Between and within-Breed Variations in feed intake and fat deposition, and Genetic Associations of these with some production traits in Menz and Horro Sheep
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Permanent link to this item: http://hdl.handle.net/10568/67961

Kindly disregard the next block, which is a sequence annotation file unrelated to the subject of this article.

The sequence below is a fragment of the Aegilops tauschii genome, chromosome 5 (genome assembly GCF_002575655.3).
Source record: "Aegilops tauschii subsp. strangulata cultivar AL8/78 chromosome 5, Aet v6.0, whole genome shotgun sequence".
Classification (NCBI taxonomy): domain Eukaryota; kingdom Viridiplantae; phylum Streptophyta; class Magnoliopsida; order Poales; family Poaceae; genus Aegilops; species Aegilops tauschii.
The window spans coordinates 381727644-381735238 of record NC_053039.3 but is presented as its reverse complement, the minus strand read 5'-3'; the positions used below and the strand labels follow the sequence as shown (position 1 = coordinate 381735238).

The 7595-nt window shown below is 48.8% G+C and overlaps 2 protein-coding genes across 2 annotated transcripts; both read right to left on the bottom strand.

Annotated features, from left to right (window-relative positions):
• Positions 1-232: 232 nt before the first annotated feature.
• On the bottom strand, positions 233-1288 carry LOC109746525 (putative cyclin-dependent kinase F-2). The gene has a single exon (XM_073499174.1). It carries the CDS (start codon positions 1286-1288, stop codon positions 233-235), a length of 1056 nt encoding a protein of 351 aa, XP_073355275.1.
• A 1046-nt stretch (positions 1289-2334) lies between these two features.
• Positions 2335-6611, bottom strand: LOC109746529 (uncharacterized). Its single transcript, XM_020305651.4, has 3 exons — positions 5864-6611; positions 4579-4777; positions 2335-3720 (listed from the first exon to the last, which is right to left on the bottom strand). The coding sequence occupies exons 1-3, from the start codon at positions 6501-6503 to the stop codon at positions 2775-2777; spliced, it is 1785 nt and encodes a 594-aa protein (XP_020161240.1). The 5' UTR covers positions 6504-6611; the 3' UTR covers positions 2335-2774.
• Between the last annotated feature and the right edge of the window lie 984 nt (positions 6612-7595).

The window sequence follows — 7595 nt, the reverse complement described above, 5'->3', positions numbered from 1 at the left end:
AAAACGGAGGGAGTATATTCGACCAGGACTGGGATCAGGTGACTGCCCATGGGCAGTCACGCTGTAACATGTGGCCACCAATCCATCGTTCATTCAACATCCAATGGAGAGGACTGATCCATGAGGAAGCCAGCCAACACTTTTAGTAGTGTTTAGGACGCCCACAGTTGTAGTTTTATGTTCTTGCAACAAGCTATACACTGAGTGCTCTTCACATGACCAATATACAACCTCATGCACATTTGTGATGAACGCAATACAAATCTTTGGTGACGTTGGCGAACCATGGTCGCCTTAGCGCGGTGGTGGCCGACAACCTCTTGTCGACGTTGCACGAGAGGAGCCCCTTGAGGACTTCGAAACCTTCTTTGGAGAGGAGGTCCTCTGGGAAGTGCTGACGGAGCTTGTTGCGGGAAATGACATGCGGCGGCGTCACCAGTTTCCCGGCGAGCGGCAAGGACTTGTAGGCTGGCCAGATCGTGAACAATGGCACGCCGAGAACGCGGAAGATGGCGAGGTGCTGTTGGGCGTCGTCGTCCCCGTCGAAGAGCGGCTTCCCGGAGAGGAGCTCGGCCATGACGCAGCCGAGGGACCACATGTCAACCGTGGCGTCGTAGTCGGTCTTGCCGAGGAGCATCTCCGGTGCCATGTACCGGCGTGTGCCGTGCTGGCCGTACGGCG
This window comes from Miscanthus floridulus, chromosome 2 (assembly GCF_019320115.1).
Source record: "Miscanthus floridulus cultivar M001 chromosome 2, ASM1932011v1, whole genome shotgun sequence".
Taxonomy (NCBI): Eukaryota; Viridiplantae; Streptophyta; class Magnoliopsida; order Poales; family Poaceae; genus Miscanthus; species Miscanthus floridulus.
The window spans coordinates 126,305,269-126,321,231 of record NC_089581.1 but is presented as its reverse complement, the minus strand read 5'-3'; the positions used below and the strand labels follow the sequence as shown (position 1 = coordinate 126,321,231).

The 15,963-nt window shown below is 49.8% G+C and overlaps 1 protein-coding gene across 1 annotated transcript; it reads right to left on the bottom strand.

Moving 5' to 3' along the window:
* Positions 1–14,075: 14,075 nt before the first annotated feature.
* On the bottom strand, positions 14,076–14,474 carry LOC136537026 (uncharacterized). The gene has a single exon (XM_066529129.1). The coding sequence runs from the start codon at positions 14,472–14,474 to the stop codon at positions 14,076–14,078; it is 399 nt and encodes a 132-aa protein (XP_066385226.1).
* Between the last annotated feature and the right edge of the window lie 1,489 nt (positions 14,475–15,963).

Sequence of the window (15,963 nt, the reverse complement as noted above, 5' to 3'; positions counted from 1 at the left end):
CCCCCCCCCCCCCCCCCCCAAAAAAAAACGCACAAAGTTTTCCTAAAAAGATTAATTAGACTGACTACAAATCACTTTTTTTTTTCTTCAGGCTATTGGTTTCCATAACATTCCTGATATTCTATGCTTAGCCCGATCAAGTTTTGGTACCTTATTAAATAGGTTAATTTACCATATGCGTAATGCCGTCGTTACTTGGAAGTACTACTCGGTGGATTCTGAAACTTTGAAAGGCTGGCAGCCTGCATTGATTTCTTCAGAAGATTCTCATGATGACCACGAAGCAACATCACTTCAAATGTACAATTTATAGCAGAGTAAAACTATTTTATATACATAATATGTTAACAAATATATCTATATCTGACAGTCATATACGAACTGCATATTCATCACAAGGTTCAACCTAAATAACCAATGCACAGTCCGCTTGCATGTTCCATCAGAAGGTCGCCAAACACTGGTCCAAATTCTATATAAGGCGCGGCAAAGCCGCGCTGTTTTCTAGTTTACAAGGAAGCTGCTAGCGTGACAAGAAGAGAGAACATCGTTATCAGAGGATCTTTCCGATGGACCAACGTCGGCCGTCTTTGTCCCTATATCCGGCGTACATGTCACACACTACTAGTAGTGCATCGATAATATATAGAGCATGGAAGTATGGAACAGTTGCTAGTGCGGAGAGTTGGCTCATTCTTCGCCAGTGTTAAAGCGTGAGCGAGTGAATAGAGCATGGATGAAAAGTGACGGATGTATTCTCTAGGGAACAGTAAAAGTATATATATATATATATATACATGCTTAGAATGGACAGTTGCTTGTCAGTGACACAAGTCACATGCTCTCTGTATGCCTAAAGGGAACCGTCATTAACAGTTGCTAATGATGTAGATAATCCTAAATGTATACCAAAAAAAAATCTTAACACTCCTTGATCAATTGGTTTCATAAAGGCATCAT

A total of four hundred and fifty seven Menz (n=305) and Horro (n=152) male lambs born over eight consecutive dry- and wet-seasons from October 1992 to July 1996, at ILRI's Debre Berhan Research station were used to: i) determine between-breed differences and within-breed variations in feed intake and fat deposition, and the genetic associations of these with average daily weight gain (ADG), efficiency of feed utilisation (EFU), carcass weight, lean yield and dressing percent and, ii) establish and evaluate equations for predicting total body fat from live animal body measurements. The lambs were fed ad-libitum for about three-and-half months, during which concentrate supplement and hay intake, ADG, EFU and the various live animal measurements were recorded. Lambs were slaughtered at average age of 510 days, where the weights of hot and cold carcass, dissected lean, reticulo-rumen (RRW), individual principal fat depots and total body fat were determined. Dissected fat depots and non-adipose tissues were subjected to ether-extraction to obtain the weights of ether-extracted individual principal adipose tissues and total ether-extracted body fats. Average daily intake of the concentrate supplement did not significantly (P>0.05) differ between the two breeds. However, the Horro exhibited significantly (P<0.01) higher hay DM intake (HayDMI) and total DM intake (TotDMI), the sum of average daily concentrate and hay DM intakes. Apparent feed DM digestibility was lower (P<0.01) in the Horro, while ADG and EFU were similar (P>0.05) in the two breeds. Live weight during ad-libitum feeding was not different (P>0.05) between the two breeds, but the Horro was significantly (P<0.01) taller and longer. Tail was longer (P<0.01, but narrower (P<0.01) at the base in the Horro, as compared to the Menz. Pre-slaughter live weight (PSW) and carcass weights did not significantly (P>0.05) differ between the two breeds. Dissected carcass lean weight was also similar (P>0.05) in the two breeds; but carcass dissected fat weight was significantly (P<0.01) higher in the Menz, and carcass bone weight was significantly higher (P<0.01) in the Horro. Most of the individual principal fat depots and total body fat determined by both dissection and ether-extraction were significantly (P<0.01) heavier in the Menz. Heritability estimates for HayDMI and TotDMI were non-significant because of large standard errors, possibly due to the small data size. Tail and rump fat and abdominal fat weights were highly heritable (0.36 to 0.91), but estimates for the weights of kidney fat, testicular fat, subcutaneous and intermuscular fat and total body fat were non-significant due to large standard errors. Genetic associations involving HayDMI and TotDMI were positive with carcass weight and carcass dissected lean, but non-significant with ADG, EFU and dressing percent. Correlations involving total body fat were non-significant with these production traits. It was suggested that the propensity to fatness in the Menz, and the high hay intake in the Horro may be the most important genetic attributes that enable these breeds adapt to the characteristic variations in quality and quantity of feed in the environment in which these sheep are evolved. It was suggested that the energy reserve of the animal could be genetically improved through direct selection for live animal tail circumference, tail thickness and tail volume, and/or slaughter traits of dissected tail and rump fat, abdominal fat and dissected tail volume. Both dissected and ether-extracted total body fat could also be fairly estimated from multiple regression equation comprising simple live animal body measurements with acceptable precision (R-squared = 0.67 and 0.68) which, at least, allow their use in screening of large number of animals in the field. However, although the equations were quite ''robust'' for they were not significantly (P>0.05) biased by breed, birth type, dam parity and lamb season of birth, heritabilities of, and genetic correlation involving predicted total body fat were non-significant due to large standard errors caused by the small data set.